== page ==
Certified Seed and Why it’s the Way of the Future

Certified seed is essential to producers. The certification process provides confidence when it comes to purity and germination, and it actually saves more money than it costs.

A recent “drill-box” survey conducted in Cache County, Utah proves our points. The survey included 42 spring small-grain samples and 46 fall-planted small-grain samples from Cache County. Clark Israelsen, USU Extension Agent, Cache County, explains the key findings:

“For each sample collected, we conducted a germination test, assessed seed purity, identified percent and identity of weed seeds, inert matter and other crop seeds (such as wheat seeds mixed with barley seed). The typical analysis on certified seed was 99.09% purity, 98% germination, 0% weeds, 0% other crops and 0.01% inert matter. By comparison, farmer saved seed was 98.34% pure, but only an average of 87% of the seed germinated.  A germination test 12% lower than certified is reason enough to only plant certified.  Even more alarming was the fact that germination from some of the farmer saved seed was as low as 48%.  Another real concern from non-certified seed came from the detection of 0.32% weeds, 0.26% other crop seed and 1.13% inert matter.  Much of the weed seed was barnyard grass, green foxtail, goosefoot, wild mustard, pigweed, witchgrass, wild buckwheat, quack grass, lambs quarter and field bindweed. Most of these seeds are tiny, so on a percentage basis, a multitude of weeds were being planted for each cultivated crop such as wheat or barley. Anything saved on the initial cost of the seed was soon lost to reduced yield or additional herbicide costs from attempting to control weeds that the grower actually planted…it is amazing that someone would consider planting such seed.

Certified seed is typically grown by local farmers in cooperation with local seed companies. It is also inspected several times throughout the growing and conditioning process by accredited, third-party inspectors before it qualifies as certified seed and is sold to the farmer. The drill-box survey demonstrates that certified seed is actually a savings instead of an expense.”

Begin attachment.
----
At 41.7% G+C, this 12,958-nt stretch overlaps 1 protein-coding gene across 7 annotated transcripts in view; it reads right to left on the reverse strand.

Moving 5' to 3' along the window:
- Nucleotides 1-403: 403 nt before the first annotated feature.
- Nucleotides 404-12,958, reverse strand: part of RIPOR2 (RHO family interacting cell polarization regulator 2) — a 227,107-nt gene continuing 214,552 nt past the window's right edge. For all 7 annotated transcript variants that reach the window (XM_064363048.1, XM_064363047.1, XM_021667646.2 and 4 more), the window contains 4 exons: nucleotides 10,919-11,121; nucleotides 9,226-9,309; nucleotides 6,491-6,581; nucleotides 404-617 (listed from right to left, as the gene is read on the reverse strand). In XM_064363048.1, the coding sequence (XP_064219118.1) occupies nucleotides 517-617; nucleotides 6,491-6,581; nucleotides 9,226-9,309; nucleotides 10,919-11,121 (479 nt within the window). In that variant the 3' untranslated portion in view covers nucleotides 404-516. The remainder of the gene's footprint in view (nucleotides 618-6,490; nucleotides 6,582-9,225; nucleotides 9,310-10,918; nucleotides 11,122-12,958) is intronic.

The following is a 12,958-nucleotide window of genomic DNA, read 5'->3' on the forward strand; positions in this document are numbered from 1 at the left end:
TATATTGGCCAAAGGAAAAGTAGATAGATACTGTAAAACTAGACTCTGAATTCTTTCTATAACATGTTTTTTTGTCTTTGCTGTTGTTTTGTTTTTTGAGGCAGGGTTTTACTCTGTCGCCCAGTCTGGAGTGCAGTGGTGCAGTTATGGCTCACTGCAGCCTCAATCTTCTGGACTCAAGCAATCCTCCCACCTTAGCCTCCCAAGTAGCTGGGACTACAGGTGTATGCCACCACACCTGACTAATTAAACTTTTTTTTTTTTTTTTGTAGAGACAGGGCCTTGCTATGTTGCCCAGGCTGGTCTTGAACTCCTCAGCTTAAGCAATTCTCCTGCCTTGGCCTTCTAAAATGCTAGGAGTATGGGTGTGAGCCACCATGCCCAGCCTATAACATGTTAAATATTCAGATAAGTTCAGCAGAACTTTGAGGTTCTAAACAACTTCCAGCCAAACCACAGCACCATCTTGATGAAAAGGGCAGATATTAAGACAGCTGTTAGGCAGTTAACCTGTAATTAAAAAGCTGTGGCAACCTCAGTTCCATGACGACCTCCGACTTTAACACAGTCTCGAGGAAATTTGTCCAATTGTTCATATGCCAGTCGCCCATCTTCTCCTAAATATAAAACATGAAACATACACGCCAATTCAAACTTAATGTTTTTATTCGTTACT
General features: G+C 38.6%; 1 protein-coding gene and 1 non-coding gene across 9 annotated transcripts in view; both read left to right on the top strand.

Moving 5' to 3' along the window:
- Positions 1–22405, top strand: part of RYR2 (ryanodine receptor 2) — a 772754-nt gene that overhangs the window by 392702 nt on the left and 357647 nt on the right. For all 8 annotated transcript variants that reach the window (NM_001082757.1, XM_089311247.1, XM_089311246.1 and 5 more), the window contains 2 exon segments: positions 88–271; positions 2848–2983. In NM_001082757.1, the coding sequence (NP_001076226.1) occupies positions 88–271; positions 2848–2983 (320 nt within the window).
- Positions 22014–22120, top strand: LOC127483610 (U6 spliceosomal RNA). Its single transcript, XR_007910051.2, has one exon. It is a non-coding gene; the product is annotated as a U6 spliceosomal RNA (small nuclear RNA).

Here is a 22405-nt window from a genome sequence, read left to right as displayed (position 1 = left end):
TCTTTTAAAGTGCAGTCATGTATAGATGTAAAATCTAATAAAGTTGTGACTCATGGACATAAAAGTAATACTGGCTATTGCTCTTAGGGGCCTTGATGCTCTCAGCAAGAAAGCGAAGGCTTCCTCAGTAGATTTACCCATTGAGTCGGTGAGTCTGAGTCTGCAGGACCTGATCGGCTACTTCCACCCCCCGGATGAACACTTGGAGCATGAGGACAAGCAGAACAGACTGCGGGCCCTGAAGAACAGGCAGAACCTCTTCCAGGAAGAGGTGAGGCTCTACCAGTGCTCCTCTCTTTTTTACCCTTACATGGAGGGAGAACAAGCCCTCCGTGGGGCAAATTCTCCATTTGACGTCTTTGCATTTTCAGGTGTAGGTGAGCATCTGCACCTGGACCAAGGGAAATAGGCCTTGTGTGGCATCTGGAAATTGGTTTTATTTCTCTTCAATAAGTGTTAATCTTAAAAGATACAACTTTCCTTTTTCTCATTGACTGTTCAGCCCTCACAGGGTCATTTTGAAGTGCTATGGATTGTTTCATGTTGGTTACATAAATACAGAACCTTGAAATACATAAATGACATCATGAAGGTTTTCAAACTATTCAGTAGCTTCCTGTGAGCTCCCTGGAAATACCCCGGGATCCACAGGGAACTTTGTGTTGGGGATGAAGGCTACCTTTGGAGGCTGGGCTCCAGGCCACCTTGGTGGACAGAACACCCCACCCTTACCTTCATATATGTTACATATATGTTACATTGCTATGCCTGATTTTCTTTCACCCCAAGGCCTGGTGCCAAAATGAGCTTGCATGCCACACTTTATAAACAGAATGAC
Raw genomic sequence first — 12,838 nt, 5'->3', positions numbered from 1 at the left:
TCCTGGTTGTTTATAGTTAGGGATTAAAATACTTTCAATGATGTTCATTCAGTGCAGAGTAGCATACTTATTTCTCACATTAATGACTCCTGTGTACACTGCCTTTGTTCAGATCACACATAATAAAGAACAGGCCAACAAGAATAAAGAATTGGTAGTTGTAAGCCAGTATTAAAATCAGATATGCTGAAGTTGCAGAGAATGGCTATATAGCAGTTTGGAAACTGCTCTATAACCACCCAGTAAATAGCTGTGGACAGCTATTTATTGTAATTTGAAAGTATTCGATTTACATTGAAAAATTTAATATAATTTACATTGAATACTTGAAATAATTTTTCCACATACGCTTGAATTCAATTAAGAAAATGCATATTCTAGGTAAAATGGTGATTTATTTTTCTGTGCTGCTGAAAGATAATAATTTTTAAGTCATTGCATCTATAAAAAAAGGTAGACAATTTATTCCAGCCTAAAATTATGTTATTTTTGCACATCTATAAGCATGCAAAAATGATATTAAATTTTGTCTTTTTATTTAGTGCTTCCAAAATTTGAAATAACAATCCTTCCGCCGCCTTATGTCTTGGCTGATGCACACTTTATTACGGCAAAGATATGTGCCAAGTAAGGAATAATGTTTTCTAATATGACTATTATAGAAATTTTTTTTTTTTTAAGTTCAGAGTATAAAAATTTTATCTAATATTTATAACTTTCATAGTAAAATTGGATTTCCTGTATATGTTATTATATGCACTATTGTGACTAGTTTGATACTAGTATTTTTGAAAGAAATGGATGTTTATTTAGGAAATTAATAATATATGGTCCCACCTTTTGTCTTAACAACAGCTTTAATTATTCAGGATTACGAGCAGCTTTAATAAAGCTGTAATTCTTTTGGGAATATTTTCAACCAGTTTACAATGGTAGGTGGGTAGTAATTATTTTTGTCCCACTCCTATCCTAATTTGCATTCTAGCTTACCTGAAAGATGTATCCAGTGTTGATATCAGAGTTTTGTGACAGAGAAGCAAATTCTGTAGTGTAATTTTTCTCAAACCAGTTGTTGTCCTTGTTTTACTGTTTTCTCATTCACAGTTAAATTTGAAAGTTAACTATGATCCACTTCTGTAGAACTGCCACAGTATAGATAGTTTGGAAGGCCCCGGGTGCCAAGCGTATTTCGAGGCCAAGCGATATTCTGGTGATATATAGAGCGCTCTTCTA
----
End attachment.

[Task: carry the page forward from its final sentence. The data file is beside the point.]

For more details regarding this survey and ideas for planting successful crops, click here to read A Good Start, by seed treatment specialist Mike Erickson of the McGregor Company.

How Thresher can help. 

Thresher is dedicated to providing the highest-quality seed. Now that we’ve discussed why certified seed is important and beneficial to the future of your crops, let’s take a look at how you can ensure that you consistently create the best seed options:

  1. Draw upon a variety of seed that is inspected locally and tested for purity and germination.
  2. Plant high-quality milling wheat varieties to increase the marketability of your grain and generate a better bottom line.
  3. Find a sourcing and production expert that provides seed treatment with choices that meet your specific grower needs. Make sure you have access to the most up-to-date seed genetics available in your area.
  4. Remember, on the farm, portable seed treatment application does not get each seed coated which increases the risk of disease. Find the right seed treatment that prevents disease and good management to mitigate these risks.

Thresher’s proven Certified Seed program provides benefits that help producers follow the four tips listed above explicitly. The Identity Preservation (IP) program ensures only high-quality, approved varieties such as select hard whites, hard reds and soft whites are produced with improved milling and baking traits.

To learn more about the Thresher Seed Program, visit thresherwheat.com/seed/.

Related story from an industry expert: 

Should You Cut Seed Treatment? Industry expert, Darren Hefty, explains the importance of seed treatment. Read more on how to make your investments matter. Click here to read more.